Luftwaffe Airfields 1935-45 Greece, Crete and the Dodecanese - Greece Crete and the آ  Greece,...

download Luftwaffe Airfields 1935-45 Greece, Crete and the Dodecanese - Greece Crete and the آ  Greece, Crete

of 70

  • date post

    19-Jul-2020
  • Category

    Documents

  • view

    0
  • download

    0

Embed Size (px)

Transcript of Luftwaffe Airfields 1935-45 Greece, Crete and the Dodecanese - Greece Crete and the آ  Greece,...

  • Luftwaffe Airfields 1935-45

    Luftwaffe Airfields 1935-45 Greece, Crete and the

    Dodecanese

    By Henry L. deZeng IV

    Edition: March 2015

    Athens-Kalamaki

  • Luftwaffe Airfields 1935-45

    Copyright © by Henry L. deZeng IV (Work in Progress). (1st Draft 2015)

    Blanket permission is granted by the author to researchers to extract information

    from this publication for their personal use in accordance with the generally accepted definition of fair use laws. Otherwise, the following applies:

    All rights reserved. No part of this publication, an original work by the authors, may be reproduced, stored in or introduced into a retrieval system, or transmitted, in any

    form, or by any means (electronic, mechanical, photocopying, recording or otherwise), without the prior written permission of the author. Any person who does

    any unauthorized act in relation to this publication may be liable to criminal prosecution and civil claims for damages.

    This information is provided on an "as is" basis without condition apart from making an acknowledgement of authorship.

  • Luftwaffe Airfields 1935-45

    Airfields Greece, Crete and the Dodecanese

    Introduction

    Conventions 1. For the purpose of this reference work, “Greece” generally means the territory belonging to the country in October 1940 prior to the date of the invasion by Italian forces from Albania and the later German invasion and occupation of Greece. The Dodecanese and other traditionally Greek islands in Aegean are covered here even though they were ceded to Italy in July 1924 by the Treaty of Lausanne. 2. All spellings are as they appear in wartime German documents with the addition of alternate spellings where known. Place names in the Greek alphabet have been transliterated into the English equivalent as they appear on Google Earth, gazetteers and wartime documents. 3. It is strongly recommended that researchers use the search function if they do not find a particular airfield right away because each airfield and place name has alternate spellings, sometimes 3 or 4. 4. See the General Introduction for matters concerning other conventions such as format, limitations of data, abbreviations, glossary, sources, etc.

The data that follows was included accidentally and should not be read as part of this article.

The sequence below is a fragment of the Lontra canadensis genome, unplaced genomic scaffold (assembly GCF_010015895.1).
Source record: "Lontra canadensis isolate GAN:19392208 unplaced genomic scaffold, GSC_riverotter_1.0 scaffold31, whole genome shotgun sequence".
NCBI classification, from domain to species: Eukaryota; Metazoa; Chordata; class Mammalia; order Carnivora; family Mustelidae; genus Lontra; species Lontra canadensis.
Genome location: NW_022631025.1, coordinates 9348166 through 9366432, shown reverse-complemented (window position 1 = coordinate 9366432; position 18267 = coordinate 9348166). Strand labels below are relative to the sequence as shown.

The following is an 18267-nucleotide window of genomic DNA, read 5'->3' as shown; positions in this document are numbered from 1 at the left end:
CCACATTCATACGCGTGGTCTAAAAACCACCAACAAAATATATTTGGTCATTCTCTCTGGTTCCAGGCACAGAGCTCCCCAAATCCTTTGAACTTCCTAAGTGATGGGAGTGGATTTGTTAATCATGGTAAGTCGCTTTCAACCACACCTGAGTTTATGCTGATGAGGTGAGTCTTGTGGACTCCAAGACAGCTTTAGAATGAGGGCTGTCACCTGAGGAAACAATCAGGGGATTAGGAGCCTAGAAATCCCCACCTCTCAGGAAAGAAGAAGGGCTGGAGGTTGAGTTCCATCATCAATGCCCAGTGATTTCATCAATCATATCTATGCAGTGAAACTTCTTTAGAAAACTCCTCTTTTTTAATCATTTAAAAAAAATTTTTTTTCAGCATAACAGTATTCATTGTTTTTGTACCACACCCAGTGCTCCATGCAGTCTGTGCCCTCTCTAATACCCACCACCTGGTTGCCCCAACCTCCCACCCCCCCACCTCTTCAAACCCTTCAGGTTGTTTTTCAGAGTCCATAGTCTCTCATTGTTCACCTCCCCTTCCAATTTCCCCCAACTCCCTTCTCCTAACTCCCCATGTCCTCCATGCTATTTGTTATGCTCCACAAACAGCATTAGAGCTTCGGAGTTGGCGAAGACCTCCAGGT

Preface Before the invasion of Greece by the armies of Mussolini on 28 October 1940, the country had very few airfields capable of handling modern operational aircraft, the exceptions being Athens-Tatoi, Larissa and Salonika- Sedes. Immediately following Italy’s attack, the Greek Royal Air Force began completing a rudimentary network of 25 auxiliary airfields to use as wartime landing grounds, forward airstrips and satellite fields. The British RAF arrived toward the end of 1940 and a few weeks later began developing airfields for its units, this mainly taking the form of extensions and improvements to existing landing grounds that included leveling, artificial drainage, building taxiways and approach roads. Prepared runways (not

    - 1 -

  • Luftwaffe Airfields 1935-45

    hard-surfaced) were laid down at most of these landing grounds while Athens-Eleusis, Agrinion and Araxos received permanent, hard-surfaced runways. Time constraints prevented doing more.

    The Greek mainland was mostly in German hands by the end of April 1941 and they built 3 new airfields in preparation for the airborne invasion of Crete on 20 May: Topolia, Molaoi on the Peloponnese (Peloponnesus) and on the island of Milos in the Aegean. Once Crete had been secured at the end of May, the majority of German air power in Greece departed to prepare for the attack on the Soviet Union. The remaining Luftwaffe air units pulled back to the Athens area where extensive improvements were made to Athens-Eleusis and Athens-Kalamaki on the mainland and to Malemes, Heraklion and Kastelli on Crete where a new airfield was also built at Tympakion.

    Otherwise, airfield construction and improvements in occupied Greece for the next two years was uninspiring, mostly minor and carried out at a leisurely pace. The Allied invasion of Sicily and then the Italian mainland produced a sharp increase in airfield building and improving across the entire Balkans with Greece being no exception. While a number of new landing grounds, satellites and dispersal fields were hurriedly established, only a few new airfields were built, most notably Salonika-Mega, Gida and Messini. The remainder of the work was in the form of improvements to existing air bases. Some of this work was still underway when the Germans decided to withdraw from Greece in late summer 1944.